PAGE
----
Mental health social workers provide a significant proportion of services to emotionally fragile clients, many of whom are at risk of suicide. Studies indicate that between 28 percent to 33 percent of mental health social workers have experienced fatal client suicidal behavior, whereas over 50 percent have experienced nonfatal client suicidal behavior (Jacobson, Ting, Sanders, & Harrington, 2004; Sanders, Jacobson, & Ting, 2005). Research supports that social workers have varied personal and professional reactions following client suicidal behavior (Jacobson et al., 2004; Sanders et al., 2005); however, research on social workers' coping behaviors, strategies, and sources of support following client suicidal behavior could not be located at the time of this study. Thus, the purpose of the current study is to address the lack of knowledge on the coping behaviors and supports available to social work clinician-survivors, a term used to describe professionals surviving the fatal or nonfatal suicidal behaviors of clients (Farberow, 2005).
Theoretically, coping is defined as conscious and intentional responses to an unexpected trauma or series of stressful events, as opposed to defense mechanisms, which are defined as unconscious and unintentional responses (Cramer, 2000). There has been debate over whether coping behaviors are stable, similar to personality styles, or prone to change depending on the specific stressful situation and an individual's cognitive assessment of the stressor, past experiences, and beliefs (Folkman & Lazarus, 1984) .Typically, coping behaviors, styles, or strategies have been dichotomized as positive and negative, repressive/avoidant and sensitization/approach, or problem focused and emotion focused (Byrne, 1961, Endler & Parker, 1990; Folkman & Lazarus, 1984; Roth & Cohen, 1986; Ruzek, 2005). However, most would agree that coping strategies are not always mutually exclusive; instead, different types of coping strategies are often used simultaneously (Roth & Cohen, 1986). For example, an individual might seek emotional support while trying to repress painful thoughts. In this exploratory study, both positive and negative coping reported by social workers were examined under the theoretical orientation that coping behaviors, though distinct, could be used concurrently after the traumatic event of fatal and nonfatal client suicidal behavior.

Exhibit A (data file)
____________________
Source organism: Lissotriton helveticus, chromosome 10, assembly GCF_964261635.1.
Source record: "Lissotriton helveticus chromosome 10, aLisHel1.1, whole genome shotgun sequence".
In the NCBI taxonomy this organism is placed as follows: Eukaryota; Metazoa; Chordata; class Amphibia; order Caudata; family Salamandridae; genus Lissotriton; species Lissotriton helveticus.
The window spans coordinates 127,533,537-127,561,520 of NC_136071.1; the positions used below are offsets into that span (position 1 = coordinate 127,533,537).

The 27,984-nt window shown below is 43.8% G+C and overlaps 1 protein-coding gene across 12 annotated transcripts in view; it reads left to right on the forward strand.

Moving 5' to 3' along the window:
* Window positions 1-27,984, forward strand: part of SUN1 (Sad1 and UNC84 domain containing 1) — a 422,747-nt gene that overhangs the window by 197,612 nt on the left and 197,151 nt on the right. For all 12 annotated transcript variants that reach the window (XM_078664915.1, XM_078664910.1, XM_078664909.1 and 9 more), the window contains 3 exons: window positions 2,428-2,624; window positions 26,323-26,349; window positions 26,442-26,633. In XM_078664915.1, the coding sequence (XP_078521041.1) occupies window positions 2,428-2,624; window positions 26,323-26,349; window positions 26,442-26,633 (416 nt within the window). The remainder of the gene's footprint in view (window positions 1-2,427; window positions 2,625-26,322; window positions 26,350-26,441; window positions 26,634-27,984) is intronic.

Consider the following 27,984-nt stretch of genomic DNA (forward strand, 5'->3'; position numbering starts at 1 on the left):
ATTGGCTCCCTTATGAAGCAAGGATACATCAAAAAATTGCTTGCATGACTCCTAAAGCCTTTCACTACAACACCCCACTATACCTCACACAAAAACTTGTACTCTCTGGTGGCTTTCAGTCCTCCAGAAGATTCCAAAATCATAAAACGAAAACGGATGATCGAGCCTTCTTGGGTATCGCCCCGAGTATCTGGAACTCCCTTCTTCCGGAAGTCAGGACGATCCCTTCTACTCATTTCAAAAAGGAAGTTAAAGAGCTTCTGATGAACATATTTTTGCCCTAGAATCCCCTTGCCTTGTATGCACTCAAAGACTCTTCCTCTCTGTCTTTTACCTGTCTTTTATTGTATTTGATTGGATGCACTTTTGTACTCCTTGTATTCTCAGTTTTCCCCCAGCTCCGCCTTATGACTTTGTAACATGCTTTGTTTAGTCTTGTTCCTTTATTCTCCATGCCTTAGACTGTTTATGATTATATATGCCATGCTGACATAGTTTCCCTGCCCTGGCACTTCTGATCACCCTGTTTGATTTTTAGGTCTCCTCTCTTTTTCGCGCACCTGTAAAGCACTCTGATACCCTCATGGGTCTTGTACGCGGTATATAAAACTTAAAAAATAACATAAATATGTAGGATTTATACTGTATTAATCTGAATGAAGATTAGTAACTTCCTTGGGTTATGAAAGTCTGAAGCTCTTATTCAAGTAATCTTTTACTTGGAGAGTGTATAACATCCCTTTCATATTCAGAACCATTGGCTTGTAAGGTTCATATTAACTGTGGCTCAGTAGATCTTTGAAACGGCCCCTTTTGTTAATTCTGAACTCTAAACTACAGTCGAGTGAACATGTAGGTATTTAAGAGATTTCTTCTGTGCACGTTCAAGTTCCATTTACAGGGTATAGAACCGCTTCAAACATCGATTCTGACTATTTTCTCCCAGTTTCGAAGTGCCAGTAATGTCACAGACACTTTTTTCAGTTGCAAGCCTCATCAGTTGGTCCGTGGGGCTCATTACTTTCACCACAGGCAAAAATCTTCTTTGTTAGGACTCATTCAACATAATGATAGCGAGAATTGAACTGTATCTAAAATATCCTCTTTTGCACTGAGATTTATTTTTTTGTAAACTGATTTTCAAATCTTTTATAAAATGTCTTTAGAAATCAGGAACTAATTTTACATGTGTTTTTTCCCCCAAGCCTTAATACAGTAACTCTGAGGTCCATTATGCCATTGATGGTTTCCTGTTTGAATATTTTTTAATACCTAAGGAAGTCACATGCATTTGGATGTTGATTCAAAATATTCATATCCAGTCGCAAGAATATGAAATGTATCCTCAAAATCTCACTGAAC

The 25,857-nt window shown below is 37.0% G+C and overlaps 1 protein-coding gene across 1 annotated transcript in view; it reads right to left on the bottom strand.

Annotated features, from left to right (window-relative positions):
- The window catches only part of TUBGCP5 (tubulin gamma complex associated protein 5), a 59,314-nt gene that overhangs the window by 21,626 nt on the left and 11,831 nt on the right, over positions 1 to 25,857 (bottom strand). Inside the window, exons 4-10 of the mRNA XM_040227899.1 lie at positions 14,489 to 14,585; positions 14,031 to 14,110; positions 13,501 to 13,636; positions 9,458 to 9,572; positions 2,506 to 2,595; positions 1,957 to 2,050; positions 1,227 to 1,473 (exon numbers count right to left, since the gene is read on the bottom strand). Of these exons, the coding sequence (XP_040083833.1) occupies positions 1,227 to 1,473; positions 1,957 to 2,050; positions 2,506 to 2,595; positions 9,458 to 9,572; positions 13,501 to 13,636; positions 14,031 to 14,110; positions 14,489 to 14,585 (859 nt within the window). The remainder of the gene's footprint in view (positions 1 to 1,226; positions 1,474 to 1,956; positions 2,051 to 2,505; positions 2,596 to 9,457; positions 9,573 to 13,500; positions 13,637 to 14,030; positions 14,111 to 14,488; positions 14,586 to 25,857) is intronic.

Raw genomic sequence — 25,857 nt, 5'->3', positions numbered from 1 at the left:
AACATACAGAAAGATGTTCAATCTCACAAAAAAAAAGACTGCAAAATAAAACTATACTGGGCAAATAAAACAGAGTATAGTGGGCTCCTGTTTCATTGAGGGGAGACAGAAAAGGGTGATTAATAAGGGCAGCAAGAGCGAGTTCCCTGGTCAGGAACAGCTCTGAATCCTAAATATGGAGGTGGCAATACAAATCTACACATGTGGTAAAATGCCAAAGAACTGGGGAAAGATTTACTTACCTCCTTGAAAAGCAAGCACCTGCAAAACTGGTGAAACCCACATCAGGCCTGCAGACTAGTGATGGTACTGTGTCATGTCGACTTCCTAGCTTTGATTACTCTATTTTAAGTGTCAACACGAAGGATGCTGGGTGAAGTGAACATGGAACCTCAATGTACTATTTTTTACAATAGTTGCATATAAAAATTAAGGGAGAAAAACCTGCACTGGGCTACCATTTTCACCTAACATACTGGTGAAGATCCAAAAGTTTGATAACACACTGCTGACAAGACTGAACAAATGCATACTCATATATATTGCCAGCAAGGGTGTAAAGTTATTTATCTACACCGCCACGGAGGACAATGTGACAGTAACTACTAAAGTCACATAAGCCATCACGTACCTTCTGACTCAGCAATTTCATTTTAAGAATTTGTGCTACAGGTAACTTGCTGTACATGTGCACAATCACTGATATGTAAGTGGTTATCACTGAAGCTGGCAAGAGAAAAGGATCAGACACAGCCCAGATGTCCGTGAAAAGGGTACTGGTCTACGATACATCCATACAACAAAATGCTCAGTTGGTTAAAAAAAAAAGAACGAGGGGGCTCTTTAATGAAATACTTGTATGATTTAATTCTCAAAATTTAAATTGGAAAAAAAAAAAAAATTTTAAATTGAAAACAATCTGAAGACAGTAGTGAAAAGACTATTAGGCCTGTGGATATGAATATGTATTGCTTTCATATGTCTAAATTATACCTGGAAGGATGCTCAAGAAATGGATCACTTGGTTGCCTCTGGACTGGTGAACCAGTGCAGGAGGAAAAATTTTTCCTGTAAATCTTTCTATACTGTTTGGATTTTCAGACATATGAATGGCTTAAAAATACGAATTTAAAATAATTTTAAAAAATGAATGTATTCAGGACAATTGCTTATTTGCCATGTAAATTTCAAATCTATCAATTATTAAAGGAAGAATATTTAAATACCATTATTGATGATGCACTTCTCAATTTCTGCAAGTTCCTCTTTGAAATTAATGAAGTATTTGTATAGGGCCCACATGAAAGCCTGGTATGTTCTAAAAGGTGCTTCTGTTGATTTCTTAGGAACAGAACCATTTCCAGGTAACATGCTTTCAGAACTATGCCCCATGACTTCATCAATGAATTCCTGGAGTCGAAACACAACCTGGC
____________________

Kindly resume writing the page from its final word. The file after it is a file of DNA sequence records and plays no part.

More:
Traditionally, research on client suicidality examined reactions from samples of psychiatrists and psychologists (Chemtob, Bauer, Hamada, Pelowski, & Muraoka, 1989; Chemtob, Hamada, Bauer, Torigoe, & Kinney, 1988; Ellis & Dickey, 1998; Kleespies, Penk, & Forsyth, 1993) despite the fact that social workers are just as likely to work with suicidal clients. Prior research has also focused on suicide assessment and prevention and predictive characteristics and behaviors of suicidal individuals (Appleby, 1992; Callahan, 1996; Norlev, Davidsen, Sundaram, & Kjoller, 2005; Weyrauch, Roy-Byrne, Katon, & Wilson, 2001). Recently, several large national studies assessed the prevalence of suicidal behavior among clients of mental health social workers (Jacobson et al., 2004; Sanders et al., 2005). Using both qualitative and quantitative methods, researchers have also examined social workers' reactions, education or training needs, and perceptions toward suicide assessment and clinical tools, such as no-suicide contracts (Freedenthal & Feldman, 2004; Sanders et al., 2005). The following section briefly summarizes available research from the social work field.
Reactions to Fatal and Nonfatal Client Suicidal Behavior
Jacobson and colleagues (2004),in a national random sample of mental health social workers (N = 697), found that 52.5 percent experienced fatal and nonfatal client suicidal behaviors, rates that are comparable to those experienced by psychiatrists and psychologists. …